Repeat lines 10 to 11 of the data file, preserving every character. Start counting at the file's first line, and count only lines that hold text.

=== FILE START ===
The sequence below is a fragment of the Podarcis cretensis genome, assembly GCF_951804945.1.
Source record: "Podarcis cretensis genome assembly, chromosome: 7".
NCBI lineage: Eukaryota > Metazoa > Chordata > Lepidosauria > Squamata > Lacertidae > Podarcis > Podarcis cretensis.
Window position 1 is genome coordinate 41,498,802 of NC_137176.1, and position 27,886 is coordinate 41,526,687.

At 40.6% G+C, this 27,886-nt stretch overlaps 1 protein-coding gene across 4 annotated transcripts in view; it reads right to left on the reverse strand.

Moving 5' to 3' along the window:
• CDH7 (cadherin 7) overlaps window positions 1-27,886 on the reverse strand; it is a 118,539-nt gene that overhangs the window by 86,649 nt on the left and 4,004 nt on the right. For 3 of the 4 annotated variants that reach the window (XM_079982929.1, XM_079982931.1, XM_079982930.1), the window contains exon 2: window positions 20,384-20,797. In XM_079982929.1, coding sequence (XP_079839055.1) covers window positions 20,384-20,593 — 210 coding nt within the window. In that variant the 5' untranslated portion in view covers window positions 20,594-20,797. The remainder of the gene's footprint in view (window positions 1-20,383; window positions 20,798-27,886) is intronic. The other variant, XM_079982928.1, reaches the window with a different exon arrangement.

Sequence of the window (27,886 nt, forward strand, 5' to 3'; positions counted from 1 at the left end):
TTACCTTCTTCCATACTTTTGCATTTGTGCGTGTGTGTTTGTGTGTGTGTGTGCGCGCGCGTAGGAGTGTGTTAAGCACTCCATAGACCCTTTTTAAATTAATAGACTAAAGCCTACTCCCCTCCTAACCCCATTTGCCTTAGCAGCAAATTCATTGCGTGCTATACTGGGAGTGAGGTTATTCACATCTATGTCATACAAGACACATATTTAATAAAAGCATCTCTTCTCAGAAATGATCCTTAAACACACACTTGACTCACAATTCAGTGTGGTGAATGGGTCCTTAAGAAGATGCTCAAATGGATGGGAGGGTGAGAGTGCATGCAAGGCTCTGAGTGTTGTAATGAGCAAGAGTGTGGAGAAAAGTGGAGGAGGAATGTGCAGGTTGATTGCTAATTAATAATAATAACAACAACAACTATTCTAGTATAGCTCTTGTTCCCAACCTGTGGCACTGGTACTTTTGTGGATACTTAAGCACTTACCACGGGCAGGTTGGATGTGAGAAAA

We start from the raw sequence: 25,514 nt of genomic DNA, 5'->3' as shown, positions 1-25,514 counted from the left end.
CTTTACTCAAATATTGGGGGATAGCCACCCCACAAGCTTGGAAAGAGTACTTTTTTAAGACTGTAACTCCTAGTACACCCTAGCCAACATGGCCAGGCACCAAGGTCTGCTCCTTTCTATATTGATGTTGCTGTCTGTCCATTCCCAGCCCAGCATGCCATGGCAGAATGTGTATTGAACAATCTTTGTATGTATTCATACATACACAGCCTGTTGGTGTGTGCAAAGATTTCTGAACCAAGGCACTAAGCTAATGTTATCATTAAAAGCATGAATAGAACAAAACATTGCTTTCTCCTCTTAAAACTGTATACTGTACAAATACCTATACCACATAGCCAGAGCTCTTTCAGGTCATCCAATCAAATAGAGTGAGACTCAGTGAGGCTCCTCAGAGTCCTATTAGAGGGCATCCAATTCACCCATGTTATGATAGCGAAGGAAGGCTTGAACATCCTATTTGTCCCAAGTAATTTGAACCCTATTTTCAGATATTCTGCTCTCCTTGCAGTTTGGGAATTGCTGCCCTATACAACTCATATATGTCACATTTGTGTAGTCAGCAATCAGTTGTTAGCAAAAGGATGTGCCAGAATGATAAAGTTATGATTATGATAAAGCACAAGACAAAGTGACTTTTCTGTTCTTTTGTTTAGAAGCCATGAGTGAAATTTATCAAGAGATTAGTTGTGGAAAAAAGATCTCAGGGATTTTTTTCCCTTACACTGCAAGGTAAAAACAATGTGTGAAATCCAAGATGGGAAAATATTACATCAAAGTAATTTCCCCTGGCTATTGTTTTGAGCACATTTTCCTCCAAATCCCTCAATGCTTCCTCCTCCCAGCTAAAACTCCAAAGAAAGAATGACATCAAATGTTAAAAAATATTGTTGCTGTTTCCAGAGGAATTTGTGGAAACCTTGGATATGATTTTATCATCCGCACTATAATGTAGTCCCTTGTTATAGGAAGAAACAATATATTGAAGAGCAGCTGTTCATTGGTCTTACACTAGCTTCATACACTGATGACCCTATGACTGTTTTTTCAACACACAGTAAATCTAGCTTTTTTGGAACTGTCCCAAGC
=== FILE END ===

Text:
We start from the raw sequence: 25,514 nt of genomic DNA, 5'->3' as shown, positions 1-25,514 counted from the left end.
CTTTACTCAAATATTGGGGGATAGCCACCCCACAAGCTTGGAAAGAGTACTTTTTTAAGACTGTAACTCCTAGTACACCCTAGCCAACATGGCCAGGCACCAAGGTCTGCTCCTTTCTATATTGATGTTGCTGTCTGTCCATTCCCAGCCCAGCATGCCATGGCAGAATGTGTATTGAACAATCTTTGTATGTATTCATACATACACAGCCTGTTGGTGTGTGCAAAGATTTCTGAACCAAGGCACTAAGCTAATGTTATCATTAAAAGCATGAATAGAACAAAACATTGCTTTCTCCTCTTAAAACTGTATACTGTACAAATACCTATACCACATAGCCAGAGCTCTTTCAGGTCATCCAATCAAATAGAGTGAGACTCAGTGAGGCTCCTCAGAGTCCTATTAGAGGGCATCCAATTCACCCATGTTATGATAGCGAAGGAAGGCTTGAACATCCTATTTGTCCCAAGTAATTTGAACCCTATTTTCAGATATTCTGCTCTCCTTGCAGTTTGGGAATTGCTGCCCTATACAACTCATATATGTCACATTTGTGTAGTCAGCAATCAGTTGTTAGCAAAAGGATGTGCCAGAATGATAAAGTTATGATTATGATAAAGCACAAGACAAAGTGACTTTTCTGTTCTTTTGTTTAGAAGCCATGAGTGAAATTTATCAAGAGATTAGTTGTGGAAAAAAGATCTCAGGGATTTTTTTCCCTTACACTGCAAGGTAAAAACAATGTGTGAAATCCAAGATGGGAAAATATTACATCAAAGTAATTTCCCCTGGCTATTGTTTTGAGCACATTTTCCTCCAAATCCCTCAATGCTTCCTCCTCCCAGCTAAAACTCCAAAGAAAGAATGACATCAAATGTTAAAAAATATTGTTGCTGTTTCCAGAGGAATTTGTGGAAACCTTGGATATGATTTTATCATCCGCACTATAATGTAGTCCCTTGTTATAGGAAGAAACAATATATTGAAGAGCAGCTGTTCATTGGTCTTACACTAGCTTCATACACTGATGACCCTATGACTGTTTTTTCAACACACAGTAAATCTAGCTTTTTTGGAACTGTCCCAAGC